While the Winter is often associated with Seasonal Affective Disorder (SAD), a good bit of literature on SAD neglects to mention that SAD can occur in any season, including Spring. Depression in Spring is often exacerbated by environmental factors, such as excessive pollen in the air for those who are allergic. Here’s what you need to know about “reverse SAD”, or SAD that occurs in seasons other than Winter.

Reverse SAD

Depression can take a foothold during the Spring months, especially for those who suffer from this variant of SAD. This disorder is a recurring pattern where a person becomes depressed for a certain period of the year, and the sadness is either gone or less severe the rest of the year. While the vast majority of people who have SAD have it triggered in the Winter, about 10% are triggered by another season.

Depression in Spring

Depression in the Spring might be more common than you think. The National Institutes of Mental Health performed a study showing that Spring is actually when the suicide rate hits its yearly peak. This peak lasts from the beginning of April to the end of May. But why do so many people take their own lives during this time period? It turns out that the most likely reason is similar to why antidepressants can sometimes increase the risk of suicide when patients begin taking them. With antidepressants, some people who have been chronically depressed have simply lacked the energy to take their own lives. The antidepressant then works, and sometimes the increased energy the patient has can result in suicide. Though this is fairly rare, it does occur.

Of course, after the Winter Solstice, the amount of sunlight each day increases. After a long winter, the Spring brings far more hours of sunlight each day. More sunlight means more energy for most people. This could mean that someone who was depressed the whole Winter now feels he or she has enough energy to go through with suicide.

Getting Through Spring

John Sharp, a Harvard psychiatrist, has done extensive research on this subject. It’s first important to understand what he calls the “three realms”. These are three separate categories of events that usually influence someone’s mood.

The first realm is the physical environment that surrounds someone. This includes everything from the weather to people around them to their perception of the aesthetics of their surroundings. The second realm consists of various cultural events, religious events, parades, or other large gatherings in a positive atmosphere. The final realm is all anniversaries of significant events in that person’s life; these may be positive or negative and include marriages, divorces, deaths of loved ones, births of children, and more.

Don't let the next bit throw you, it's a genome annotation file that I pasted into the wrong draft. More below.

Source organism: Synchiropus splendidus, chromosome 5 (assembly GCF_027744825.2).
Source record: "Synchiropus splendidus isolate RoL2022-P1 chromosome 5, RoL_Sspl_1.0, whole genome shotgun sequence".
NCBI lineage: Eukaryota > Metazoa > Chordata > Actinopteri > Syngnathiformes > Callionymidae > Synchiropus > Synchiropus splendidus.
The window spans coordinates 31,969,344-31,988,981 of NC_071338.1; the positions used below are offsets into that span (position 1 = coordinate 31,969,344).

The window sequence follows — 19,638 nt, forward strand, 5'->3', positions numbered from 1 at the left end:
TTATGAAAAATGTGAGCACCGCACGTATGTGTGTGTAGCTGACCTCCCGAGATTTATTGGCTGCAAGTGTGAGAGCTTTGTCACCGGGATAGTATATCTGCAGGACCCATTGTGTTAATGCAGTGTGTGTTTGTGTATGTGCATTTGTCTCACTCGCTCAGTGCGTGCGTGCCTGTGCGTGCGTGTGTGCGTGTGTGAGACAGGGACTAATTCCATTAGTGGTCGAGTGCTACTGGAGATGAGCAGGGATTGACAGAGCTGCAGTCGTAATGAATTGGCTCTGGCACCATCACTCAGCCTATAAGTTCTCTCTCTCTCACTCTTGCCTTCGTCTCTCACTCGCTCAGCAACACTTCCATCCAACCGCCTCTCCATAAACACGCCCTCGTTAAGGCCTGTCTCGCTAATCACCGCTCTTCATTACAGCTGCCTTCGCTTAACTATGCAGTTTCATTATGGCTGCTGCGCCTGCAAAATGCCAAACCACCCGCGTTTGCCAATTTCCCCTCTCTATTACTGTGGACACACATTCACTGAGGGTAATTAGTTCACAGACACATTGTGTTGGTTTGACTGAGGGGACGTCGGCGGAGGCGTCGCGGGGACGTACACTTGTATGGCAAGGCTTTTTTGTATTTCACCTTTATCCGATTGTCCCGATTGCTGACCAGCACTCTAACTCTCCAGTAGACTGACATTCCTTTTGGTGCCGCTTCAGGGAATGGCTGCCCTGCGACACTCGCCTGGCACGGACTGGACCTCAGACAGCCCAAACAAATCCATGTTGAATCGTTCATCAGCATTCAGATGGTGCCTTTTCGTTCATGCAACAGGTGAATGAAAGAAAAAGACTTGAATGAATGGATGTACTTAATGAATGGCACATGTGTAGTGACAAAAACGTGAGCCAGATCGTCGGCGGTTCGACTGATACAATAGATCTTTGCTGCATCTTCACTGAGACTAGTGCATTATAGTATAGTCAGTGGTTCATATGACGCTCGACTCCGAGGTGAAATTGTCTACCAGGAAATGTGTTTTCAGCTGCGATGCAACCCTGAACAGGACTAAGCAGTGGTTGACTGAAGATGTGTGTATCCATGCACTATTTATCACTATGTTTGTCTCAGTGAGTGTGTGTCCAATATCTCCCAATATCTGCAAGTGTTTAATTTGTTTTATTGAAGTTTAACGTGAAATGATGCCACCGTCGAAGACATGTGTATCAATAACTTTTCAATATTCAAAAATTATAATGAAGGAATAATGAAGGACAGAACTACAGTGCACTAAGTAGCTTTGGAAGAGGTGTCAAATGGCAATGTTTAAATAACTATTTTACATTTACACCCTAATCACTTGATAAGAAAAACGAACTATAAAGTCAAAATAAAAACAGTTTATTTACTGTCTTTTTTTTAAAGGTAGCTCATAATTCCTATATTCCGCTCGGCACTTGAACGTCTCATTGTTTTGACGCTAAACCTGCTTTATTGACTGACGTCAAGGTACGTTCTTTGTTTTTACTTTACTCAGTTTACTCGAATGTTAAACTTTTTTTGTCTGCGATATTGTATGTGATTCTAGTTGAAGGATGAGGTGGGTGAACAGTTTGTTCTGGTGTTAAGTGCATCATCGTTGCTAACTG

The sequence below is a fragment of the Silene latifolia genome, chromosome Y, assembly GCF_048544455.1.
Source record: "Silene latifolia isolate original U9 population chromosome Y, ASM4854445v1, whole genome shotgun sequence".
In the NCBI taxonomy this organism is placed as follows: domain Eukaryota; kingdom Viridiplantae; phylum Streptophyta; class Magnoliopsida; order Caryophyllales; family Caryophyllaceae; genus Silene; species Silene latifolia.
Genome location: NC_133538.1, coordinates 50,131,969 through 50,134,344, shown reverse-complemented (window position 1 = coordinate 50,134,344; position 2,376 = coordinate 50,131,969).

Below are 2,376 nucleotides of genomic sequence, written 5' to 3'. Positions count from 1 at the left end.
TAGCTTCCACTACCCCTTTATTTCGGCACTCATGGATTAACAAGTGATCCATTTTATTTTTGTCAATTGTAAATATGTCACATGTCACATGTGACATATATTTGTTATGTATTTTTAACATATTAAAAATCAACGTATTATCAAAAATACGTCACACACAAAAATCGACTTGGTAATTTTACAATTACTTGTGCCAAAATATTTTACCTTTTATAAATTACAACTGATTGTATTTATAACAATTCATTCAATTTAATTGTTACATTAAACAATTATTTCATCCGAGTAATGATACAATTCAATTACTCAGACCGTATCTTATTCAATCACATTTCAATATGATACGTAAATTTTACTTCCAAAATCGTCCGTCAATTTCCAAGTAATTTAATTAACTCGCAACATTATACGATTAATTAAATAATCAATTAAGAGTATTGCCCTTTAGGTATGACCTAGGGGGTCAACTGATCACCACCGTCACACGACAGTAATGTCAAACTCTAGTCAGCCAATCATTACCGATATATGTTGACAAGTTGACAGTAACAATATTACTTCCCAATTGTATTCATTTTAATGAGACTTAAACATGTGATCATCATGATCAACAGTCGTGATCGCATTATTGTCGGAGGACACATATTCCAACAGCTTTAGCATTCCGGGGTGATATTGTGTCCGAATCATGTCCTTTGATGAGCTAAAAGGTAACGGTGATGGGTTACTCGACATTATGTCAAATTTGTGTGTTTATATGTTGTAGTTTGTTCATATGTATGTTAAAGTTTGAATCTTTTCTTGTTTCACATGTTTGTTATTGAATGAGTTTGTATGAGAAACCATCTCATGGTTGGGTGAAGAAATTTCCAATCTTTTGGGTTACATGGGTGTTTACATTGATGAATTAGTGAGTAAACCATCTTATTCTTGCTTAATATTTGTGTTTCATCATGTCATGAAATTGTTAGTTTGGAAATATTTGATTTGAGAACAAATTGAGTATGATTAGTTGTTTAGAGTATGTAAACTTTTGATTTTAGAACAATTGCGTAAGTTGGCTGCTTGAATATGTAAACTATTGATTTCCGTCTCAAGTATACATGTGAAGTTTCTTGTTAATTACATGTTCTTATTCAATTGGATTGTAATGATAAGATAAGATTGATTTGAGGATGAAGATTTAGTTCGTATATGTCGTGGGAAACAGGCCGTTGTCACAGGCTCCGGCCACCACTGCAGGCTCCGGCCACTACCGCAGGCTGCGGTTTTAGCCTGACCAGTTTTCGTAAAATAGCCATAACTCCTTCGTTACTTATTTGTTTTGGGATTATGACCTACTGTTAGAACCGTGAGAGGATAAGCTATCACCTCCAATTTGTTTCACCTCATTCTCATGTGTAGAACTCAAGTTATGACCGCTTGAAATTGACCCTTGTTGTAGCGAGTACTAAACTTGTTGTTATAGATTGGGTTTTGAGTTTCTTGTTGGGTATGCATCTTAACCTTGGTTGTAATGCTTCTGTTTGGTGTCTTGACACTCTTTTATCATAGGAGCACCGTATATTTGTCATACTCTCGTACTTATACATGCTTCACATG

The Spring Paradox

The first and second realms during the Spring are usually positive for most people. Many are glad that Winter is finally over. The second is also positive for most people, since most find communal events to be positive and uplifting. However, if someone who is depressed during the Spring sees these realms, he or she is likely to feel even more cut off from the world, increasing the chances of suicide.

Another Explanation

Another possible reason that this variant of SAD occurs is that people predisposed to mental illness may see the Winter as a reason to be isolated. After all, the weather is cold, not too many people are milling about, and there aren’t many public social events. This may serve as an emotional “cover” for many. However, that cover is ripped off when Spring comes around.

All of a sudden, these people may become inconsolable. There is no longer that safety of Winter nearby, and they may feel a lack of security. Without proper coping mechanisms or medication as needed, there could be dire consequences.

Are You Suffering from Reverse SAD?

Did this article ring a bell? If you’re acutely suicidal and need immediate assistance, you should either call 911 or go to your nearest Emergency Room. However, if you have experienced these symptoms before and feel that it’s just a necessary cycle each year, it’s not!

Though this disorder is a rarer variant of SAD, depression in Spring can wreak havoc on your personal life. To take the first step in identifying your triggers and side-stepping those depressing feelings, contact a mental health professional and schedule an appointment today.

You might also want to read: Sad Symptoms & How to Spot Them in a Loved One.

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